Koch Lorber // 2007 // 104 Minutes // Not Rated
Reviewed by Judge William Lee (Retired) // May 29th, 2009
"Beautiful women and a mystery. Isn't that how all film noirs begin?"
Shaking up familiar thriller plot elements, the Danish movie Just Another Love Story proves to be much more than its title suggests. Arresting visuals and tight pacing make this tale of a guy trapped in a web of lies a riveting experience from start to finish.
Jonas (Anders W. Berthelsen, Italian for Beginners) is a crime scene photographer. Married, with two kids, his domestic routine is happy but boring. His staid life is jolted after he causes a car accident that puts a woman in the hospital. Guilt-stricken, Jonas looks in on Julia (Rebecka Hemse), posing as her boyfriend in order to get past her family. When Julia wakes up suffering from amnesia, however, Jonas decides to maintain the deception. He's fallen for the mysterious woman and life as Sebastian seems more appealing.
For movie-goers whose Danish film knowledge starts and ends with Lars von Trier, take note that this is no Dogme project. Just Another Love Story is a slick and stylish thriller that will remind viewers of Hollywood film noir crossed with modern visual effects. The broad outline of the story feels familiar but writer-director Ole Bornedal (Nightwatch) injects enough plot developments, creepy atmosphere and dazzling visual tricks to make this mystery his own.
The movie's unique tone is established right away with striking cinematography and labyrinthine editing. Told in flashback, the story jumps to different points in time with the various characters. Mysteries are established: Why did Julia shoot her boyfriend and how did Jonas end up lying on the street bleeding? Visual tricks, like superimposing a character over his or her memories, put us inside their heads. The editing is sometimes a surreal and disorienting shock to the senses but the tight script keeps the story focused and comprehensible.
The first act does a fine job of setting up the situation and sparking our interest in these characters but the second act excels at trapping us in their lives. In a series of masterful scenes, Jonas goes about his normal domestic life at the same time that he's regularly visiting Julia in the hospital. Instead of letting the individual moments play out, scenes are blended into each other. It's an effective way of showing how Jonas is living one life while he's longing for the other. At times, it's even a little vague which space he's really in and which one he's imagining.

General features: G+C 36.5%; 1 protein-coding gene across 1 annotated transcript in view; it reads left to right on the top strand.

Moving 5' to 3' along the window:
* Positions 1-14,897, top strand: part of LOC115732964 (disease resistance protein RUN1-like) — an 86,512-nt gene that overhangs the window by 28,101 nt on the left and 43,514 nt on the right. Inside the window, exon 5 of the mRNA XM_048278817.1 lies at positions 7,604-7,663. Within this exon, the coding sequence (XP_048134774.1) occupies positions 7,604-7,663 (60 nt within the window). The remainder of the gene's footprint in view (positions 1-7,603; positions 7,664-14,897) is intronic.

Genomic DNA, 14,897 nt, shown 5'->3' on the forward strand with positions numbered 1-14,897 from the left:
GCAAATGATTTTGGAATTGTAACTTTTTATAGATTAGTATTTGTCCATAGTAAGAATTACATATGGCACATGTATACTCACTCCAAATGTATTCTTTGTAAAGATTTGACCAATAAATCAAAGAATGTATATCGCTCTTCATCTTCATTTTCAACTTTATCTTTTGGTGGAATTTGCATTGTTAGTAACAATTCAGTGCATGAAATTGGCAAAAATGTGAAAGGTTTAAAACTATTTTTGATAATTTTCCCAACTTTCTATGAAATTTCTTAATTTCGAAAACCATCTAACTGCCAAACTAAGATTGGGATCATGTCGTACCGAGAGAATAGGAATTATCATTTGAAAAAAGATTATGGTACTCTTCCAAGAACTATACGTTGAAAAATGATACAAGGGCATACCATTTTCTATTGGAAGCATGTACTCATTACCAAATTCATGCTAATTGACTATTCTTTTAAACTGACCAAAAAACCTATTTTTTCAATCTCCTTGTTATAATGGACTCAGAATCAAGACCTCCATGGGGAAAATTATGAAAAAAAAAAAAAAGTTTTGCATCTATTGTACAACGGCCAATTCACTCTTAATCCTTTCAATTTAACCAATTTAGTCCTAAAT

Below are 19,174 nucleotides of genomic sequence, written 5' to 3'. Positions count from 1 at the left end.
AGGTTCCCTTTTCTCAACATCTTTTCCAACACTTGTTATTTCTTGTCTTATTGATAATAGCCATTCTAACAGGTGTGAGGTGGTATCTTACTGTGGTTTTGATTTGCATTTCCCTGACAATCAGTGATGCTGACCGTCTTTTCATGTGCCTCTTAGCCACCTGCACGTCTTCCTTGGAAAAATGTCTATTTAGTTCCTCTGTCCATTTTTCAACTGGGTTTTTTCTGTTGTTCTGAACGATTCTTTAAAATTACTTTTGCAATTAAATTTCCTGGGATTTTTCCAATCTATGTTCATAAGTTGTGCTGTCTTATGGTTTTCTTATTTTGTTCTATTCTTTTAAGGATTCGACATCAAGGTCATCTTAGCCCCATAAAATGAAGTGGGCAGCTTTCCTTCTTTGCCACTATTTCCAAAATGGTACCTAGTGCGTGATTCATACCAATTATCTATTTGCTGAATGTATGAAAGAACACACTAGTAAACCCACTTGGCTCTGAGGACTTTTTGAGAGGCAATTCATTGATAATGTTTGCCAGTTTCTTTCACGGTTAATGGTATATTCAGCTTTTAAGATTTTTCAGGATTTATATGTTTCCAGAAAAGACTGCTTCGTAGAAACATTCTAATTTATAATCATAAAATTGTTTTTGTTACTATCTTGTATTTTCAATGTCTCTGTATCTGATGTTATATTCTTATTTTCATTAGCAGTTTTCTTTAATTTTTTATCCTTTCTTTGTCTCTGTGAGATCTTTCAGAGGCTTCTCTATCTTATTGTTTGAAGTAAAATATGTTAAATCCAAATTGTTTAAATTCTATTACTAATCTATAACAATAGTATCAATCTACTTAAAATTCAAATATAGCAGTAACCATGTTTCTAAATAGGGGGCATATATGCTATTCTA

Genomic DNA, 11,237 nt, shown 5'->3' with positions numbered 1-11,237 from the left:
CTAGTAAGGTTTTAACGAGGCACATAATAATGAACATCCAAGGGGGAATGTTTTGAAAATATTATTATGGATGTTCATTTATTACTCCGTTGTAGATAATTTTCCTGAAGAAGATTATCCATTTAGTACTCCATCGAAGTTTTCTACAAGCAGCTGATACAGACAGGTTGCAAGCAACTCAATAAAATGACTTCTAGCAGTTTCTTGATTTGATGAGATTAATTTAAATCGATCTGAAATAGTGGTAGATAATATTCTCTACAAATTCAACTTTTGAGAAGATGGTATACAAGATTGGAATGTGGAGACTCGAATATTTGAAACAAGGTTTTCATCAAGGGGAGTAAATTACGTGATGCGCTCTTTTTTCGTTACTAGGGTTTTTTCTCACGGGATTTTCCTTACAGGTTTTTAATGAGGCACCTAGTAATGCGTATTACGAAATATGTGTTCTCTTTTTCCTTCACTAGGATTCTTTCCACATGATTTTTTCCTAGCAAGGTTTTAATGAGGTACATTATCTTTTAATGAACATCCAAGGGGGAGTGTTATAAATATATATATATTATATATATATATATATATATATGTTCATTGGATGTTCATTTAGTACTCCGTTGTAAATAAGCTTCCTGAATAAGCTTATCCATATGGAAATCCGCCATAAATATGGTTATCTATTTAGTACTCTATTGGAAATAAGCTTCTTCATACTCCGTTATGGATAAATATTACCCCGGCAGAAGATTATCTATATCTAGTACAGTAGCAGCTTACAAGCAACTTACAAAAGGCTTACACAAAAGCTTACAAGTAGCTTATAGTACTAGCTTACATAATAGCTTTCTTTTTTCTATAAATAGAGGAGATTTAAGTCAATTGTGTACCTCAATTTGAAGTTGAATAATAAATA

The acting from the main performers is strong. Berthelsen inspires sympathy as the once-reliable family man who can't help himself from being drawn into the life of the mysterious woman. Hemse manages to convey vulnerability but she's got a dangerous quality that hints at what is to come should Julia regain her memory. Charlotte Fich, as Mette, helps keep the movie grounded in reality with her believable portrayal of Jonas's supportive but exasperated wife. Nikolaj Lie Kaas (Reconstruction, Angels & Demons) is also effective in his brief scenes as the tall order of no good named Sebastian.
As a DVD label that specializes in foreign films, Koch Lorber has often been criticized for the technical quality of their products. Foreign films are usually made on smaller budgets than Hollywood productions, so they tend to have a lot less visual polish. Their transfer to Region 1 NTSC (sometimes from damaged film prints) is another contributing factor and another point in the process where the quality can dip. Fortunately, Kærlighed på film, as it's known in its home country, has received a top-notch presentation on this Koch Lorber DVD.
The 2.35:1 anamorphic picture is beautiful. The image has some subtle film grain but is otherwise clean with crisp details on display. Colors are strong, leaning toward a cooler palette, and nicely saturated in select flashback scenes. The stereo audio track is fine with a satisfying mix of clear dialogue and music. Better still, the Dolby Digital 5.1 surround mix is impressively aggressive when it counts. There is good use of the rear channels for an immersive sound environment but often the action requires isolation of a few audio effects. The range of what you hear is just as exciting as what you see on screen.
Unfortunately, the disc comes up short in the extras. An original language trailer, subtitled in English, is the only supplement to the movie. The DVD packaging lists the runtime as 100 minutes (same as on IMDb) but the feature actually runs 104 minutes with closing credits.
Ole Bornedal is having fun twisting the standard film noir thriller to give it a contemporary identity. However, the writing is more clever than it needs to be in two scenes. In the bookends to the story, we hear Jonas refer to his plight, in voice-over narration, using phrases you'd hear when analyzing a movie. Maybe I missed the detail about Jonas being a movie lover but those scenes feel out of place compared to the rest of the story.
An engrossing mystery told in a tight script and dressed up with exciting visuals, Just Another Love Story is an enjoyably thrilling film. I recommend you seek it out before it gets the Hollywood remake treatment. Koch Lorber doesn't give us anything exciting in the extras department, but the excellent technical presentation of the movie raises my expectations for their future products.
Not guilty. Now, everyone back to his or her own life please.
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Scales of Justice
Studio: Koch Lorber
* 2.35:1 Anamorphic
* Dolby Digital 5.1 Surround (Danish)
* Dolby Digital 2.0 Stereo (Danish)
Running Time: 104 Minutes
Release Year: 2007
MPAA Rating: Not Rated